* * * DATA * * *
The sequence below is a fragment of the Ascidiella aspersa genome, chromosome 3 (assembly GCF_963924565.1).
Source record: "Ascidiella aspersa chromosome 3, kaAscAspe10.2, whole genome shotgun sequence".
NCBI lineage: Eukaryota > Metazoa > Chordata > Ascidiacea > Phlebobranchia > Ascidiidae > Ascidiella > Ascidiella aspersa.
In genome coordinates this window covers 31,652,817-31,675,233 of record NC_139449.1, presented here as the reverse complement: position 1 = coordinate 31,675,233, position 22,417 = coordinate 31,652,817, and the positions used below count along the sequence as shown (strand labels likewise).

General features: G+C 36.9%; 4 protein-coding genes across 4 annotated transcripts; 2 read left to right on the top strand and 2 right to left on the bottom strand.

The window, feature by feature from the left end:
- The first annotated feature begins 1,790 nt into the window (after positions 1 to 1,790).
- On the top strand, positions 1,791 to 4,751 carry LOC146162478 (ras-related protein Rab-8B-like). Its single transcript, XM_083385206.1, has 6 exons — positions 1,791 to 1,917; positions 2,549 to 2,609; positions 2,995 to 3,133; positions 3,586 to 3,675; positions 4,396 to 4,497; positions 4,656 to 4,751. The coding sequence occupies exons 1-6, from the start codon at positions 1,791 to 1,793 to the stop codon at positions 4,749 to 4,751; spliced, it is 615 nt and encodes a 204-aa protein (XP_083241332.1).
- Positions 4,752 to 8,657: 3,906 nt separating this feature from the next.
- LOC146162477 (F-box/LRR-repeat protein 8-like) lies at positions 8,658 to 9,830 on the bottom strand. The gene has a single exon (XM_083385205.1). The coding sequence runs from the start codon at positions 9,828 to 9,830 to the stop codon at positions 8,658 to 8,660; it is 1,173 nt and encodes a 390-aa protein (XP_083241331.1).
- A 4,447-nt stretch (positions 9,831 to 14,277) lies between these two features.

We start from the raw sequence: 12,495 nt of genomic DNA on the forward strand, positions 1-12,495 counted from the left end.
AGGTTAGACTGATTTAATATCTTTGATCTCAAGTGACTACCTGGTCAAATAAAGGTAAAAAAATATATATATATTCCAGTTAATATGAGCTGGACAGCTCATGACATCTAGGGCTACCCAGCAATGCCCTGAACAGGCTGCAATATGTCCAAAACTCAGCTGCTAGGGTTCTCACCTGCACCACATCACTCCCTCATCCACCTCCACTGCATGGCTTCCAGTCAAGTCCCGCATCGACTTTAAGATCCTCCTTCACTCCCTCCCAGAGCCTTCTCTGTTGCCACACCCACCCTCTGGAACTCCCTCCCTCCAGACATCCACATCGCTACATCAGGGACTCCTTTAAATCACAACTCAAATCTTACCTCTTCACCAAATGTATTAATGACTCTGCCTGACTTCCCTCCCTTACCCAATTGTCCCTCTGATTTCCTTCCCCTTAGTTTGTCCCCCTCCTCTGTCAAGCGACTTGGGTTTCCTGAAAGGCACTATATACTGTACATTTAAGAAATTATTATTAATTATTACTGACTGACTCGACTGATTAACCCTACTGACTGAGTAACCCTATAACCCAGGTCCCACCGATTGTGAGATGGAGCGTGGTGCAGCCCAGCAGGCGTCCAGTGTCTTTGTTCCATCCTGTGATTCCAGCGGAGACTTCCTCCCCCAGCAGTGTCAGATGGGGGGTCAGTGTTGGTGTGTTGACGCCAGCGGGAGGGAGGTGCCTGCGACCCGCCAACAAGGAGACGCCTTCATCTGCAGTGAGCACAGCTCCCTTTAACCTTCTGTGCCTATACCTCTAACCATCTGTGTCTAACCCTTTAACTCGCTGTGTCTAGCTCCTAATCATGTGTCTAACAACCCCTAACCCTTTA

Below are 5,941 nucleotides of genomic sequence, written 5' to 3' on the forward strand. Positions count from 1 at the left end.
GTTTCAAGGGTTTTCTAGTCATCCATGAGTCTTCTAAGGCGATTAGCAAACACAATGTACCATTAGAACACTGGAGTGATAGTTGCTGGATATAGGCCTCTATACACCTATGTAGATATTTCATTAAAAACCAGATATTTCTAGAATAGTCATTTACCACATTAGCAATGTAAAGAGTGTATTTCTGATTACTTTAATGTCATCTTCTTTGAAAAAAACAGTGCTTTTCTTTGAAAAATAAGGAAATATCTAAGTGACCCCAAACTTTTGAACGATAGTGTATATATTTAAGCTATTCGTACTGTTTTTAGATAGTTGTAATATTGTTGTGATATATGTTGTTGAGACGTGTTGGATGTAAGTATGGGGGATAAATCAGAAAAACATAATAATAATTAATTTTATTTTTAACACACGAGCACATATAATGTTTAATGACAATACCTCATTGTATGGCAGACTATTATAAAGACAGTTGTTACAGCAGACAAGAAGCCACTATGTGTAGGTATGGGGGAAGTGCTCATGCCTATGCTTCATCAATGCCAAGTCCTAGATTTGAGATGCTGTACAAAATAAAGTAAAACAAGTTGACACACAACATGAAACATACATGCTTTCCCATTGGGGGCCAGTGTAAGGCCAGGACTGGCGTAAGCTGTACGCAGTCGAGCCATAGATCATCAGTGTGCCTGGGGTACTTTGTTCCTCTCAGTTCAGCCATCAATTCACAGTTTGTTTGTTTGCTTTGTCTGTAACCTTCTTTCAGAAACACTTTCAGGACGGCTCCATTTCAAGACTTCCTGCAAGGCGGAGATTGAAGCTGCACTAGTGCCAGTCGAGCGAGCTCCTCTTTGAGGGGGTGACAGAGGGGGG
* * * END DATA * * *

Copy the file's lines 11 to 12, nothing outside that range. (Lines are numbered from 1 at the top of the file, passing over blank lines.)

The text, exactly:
- A 4,447-nt stretch (positions 9,831 to 14,277) lies between these two features.

We start from the raw sequence: 12,495 nt of genomic DNA on the forward strand, positions 1-12,495 counted from the left end.